Friday, April 16, 2010


As a mama, I know how to lay on the guilt.
I am an expert at guilting my kids into submission. And I won't even tell you how easy The Man is guilted.
And, sadly enough, I am also very familiar with another form of mama guilt.
Let me clarify.
You start out your career as a mother staring at a peed on stick and waiting for two lines or a plus or a sign from the gods that your man did his job right and got you knocked up.
From the moment you know, you eat healthy, pop vitamins the size of horse suppositories, and kick on the classical music. You read all the books, take all the classes, and make plans for the perfect birth, the perfect child, the perfect life.
And then your baby is handed to you, and it all goes sideways.
You love your child. You adore your child. You don't understand your child, but you slog through the trenches of poopy diapers, spit up, tantrums, and coos.
And then you face the day when your pediatrician tells you that your darling angel, your mini Einstein, is developmentally delayed.
This isn't the firts time you feel like a failure as a parent, but it is the one that nearly crushes you.
You stare at you child and wonder what went wrong. Not that anything is wrong with your child, but where in the baking process did your little honey bun turn into a blueberry muffin? You love the muffin just the same, but its not quite as easy to digest.
So you go through the testing and the help, and then after a few months, your child begins to catch up and you can return to your normal, white picket fence, Daddy on the lawn mower life.
Until your child starts school. And he's spitting on teachers, hitting other children, screaming, throwing fits, and is labelled "that" kid.
And, with tears in your eyes, you begin to meet with professionals, begin planning, working, adjusting your life and the schools to fit your child's needs.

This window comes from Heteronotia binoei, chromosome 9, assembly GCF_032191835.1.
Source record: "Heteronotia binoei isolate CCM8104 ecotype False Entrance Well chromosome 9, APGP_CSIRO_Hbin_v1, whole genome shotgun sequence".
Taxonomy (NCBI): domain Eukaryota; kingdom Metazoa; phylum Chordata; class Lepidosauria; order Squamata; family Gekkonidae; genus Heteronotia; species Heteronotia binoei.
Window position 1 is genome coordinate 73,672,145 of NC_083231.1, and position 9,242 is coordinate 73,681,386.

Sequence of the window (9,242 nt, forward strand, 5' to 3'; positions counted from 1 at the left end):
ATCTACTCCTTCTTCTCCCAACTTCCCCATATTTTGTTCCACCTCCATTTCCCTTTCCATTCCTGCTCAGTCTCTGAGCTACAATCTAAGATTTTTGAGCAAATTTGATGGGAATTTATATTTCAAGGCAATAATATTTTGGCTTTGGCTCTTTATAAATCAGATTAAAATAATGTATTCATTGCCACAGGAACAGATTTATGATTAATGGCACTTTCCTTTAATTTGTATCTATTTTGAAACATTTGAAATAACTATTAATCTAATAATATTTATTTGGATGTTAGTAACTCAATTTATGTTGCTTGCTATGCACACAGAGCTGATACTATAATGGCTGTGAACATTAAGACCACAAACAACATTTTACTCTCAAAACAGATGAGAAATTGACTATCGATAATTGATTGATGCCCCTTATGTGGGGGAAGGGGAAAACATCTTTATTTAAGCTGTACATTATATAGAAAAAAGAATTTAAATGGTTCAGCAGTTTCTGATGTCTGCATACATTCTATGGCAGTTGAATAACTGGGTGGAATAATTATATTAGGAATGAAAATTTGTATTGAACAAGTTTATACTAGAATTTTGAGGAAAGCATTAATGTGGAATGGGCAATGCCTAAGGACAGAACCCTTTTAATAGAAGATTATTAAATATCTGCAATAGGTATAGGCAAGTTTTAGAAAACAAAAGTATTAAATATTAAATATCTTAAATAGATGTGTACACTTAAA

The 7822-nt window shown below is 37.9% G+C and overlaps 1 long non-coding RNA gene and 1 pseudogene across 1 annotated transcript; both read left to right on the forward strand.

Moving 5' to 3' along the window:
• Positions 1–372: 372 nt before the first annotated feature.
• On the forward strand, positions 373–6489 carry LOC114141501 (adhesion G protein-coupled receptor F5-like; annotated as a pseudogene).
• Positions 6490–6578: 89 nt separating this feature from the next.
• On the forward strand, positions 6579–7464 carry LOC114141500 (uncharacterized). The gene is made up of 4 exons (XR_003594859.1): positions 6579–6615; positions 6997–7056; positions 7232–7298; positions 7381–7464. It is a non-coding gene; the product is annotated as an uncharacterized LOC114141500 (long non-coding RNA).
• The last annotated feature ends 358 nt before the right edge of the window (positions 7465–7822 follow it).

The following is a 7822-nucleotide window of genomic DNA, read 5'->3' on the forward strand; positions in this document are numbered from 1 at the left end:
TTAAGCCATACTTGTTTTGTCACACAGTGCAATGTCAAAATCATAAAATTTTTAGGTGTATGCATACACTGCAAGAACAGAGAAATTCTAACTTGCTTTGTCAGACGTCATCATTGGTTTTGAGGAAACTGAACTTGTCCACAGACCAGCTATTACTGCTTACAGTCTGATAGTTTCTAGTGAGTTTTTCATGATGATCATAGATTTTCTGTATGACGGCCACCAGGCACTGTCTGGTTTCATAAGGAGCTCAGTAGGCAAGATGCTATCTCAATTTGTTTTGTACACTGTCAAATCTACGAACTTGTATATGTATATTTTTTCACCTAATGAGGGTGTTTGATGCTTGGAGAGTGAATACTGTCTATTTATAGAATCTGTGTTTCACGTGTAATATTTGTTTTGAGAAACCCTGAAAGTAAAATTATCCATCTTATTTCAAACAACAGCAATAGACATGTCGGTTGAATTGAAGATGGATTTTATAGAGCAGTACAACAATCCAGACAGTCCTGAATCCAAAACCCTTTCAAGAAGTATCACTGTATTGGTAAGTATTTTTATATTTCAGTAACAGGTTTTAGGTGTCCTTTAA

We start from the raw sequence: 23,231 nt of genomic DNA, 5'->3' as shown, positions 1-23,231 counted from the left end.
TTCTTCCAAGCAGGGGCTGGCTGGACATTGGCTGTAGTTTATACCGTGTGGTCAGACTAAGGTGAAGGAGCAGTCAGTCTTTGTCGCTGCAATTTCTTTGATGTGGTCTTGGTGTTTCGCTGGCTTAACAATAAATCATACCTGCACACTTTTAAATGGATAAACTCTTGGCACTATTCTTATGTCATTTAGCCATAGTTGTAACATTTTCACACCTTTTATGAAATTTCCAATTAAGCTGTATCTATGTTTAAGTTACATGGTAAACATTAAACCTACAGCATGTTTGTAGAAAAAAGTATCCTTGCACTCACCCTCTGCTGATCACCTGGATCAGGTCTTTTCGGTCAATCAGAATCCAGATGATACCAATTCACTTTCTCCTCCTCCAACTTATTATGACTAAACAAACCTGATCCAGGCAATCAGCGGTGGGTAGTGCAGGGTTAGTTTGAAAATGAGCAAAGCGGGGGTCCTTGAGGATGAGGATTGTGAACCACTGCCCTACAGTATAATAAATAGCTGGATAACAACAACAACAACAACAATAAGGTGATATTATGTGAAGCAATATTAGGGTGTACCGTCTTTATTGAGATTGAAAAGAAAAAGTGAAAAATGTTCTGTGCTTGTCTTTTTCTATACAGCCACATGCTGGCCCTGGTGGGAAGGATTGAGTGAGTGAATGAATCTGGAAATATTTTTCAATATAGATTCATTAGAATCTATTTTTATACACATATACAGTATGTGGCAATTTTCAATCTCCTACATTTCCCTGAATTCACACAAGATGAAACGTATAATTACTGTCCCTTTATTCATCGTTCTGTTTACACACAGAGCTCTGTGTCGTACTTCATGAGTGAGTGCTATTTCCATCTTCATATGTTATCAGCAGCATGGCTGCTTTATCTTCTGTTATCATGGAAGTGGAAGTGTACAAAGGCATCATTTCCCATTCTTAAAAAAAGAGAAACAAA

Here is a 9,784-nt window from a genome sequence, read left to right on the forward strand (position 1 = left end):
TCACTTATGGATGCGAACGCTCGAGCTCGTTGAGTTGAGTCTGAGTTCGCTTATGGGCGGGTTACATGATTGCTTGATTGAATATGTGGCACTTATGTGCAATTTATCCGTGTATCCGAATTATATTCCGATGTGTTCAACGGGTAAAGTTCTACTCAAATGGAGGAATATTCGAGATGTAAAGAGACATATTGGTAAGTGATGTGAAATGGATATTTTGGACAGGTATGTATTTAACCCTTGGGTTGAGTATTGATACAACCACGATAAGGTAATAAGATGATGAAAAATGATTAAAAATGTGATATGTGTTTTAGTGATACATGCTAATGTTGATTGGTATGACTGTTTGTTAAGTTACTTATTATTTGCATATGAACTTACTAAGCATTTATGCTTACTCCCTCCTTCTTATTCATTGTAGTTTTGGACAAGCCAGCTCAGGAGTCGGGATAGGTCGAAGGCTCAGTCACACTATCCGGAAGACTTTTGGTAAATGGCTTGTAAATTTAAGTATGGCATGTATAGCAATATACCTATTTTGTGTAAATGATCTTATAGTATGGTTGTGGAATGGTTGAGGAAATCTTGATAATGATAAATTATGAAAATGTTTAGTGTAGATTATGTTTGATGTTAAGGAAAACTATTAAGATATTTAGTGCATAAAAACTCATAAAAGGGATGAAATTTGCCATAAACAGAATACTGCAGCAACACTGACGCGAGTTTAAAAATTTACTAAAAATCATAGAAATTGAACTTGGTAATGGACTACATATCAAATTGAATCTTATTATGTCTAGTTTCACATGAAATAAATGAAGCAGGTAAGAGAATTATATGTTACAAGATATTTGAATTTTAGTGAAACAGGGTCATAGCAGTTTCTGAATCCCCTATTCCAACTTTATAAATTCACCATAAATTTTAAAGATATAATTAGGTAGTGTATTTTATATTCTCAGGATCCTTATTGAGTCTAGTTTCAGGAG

And the testing shows he is developmentally delayed. Your world slows down a crawl as you curl around your child to protect them from the barbed sting of those words.
The words don't matter to you. They hurt, but that doesn't matter. You will fight tooth and nail (even with a new manicure) for your child to succeed.
The label doesn't matter. This is still the baby you fought to bring into this world healthy and whole.
All you hear is the mama guilt.
"What did I do wrong?"
"How did I make him this way?"
"How could I have screwed up this badly in only 5 years?" (I mean, I know I'm good, but damn! That isn't very long to really mess up a child, is it? I must have set a record there.)
"What if he turns to me one day and realized its all my fault?"
Its hard as a parent not to compare your children. I try, but looking at Heathen 2 and Heathen 3 and knowing they have such an easy time obeying rules, making friends, and socializing. Why is it so much easier for them than it is for their big brother?
You start second guessing yourself. Every decision you made since conception comes into question. Because maybe those Taco Bueno bean burritos warped his little developing mind in utero, or maybe all the meds you had to take to stop from puking up your insides affected him. Or maybe . . . It doesn't matter.
You are smack in the center of a big bowl of mama guilt.
And you are treading water, just trying to stay afloat, knowing that you still have to face your child, knowing apologies won't make any sense because there is nothing wrong with your child.
It's all your fault.
That's where I am. Awash in a sea of guilt, I am mired down by the "what if's". And I love my child with a passion that defies all convention, so, for him, I continue to put one foot in front of the other when all I want to do is cry.
The label doesn't matter.
The work involved doesn't matter.
He is all that matters.
And so I will shove my guilt into a compartment in the back of my mind and, as needed, upgrade from a carry on bag of guilt to a suitcase to a steamer trunk, all the while becoming more and mroe bowed under the weight of the guilt.
And just continue to put one foot in front of the other until I finally succumb to the weight of my failure.
And it still won't matter.
Because that's what mama's do.

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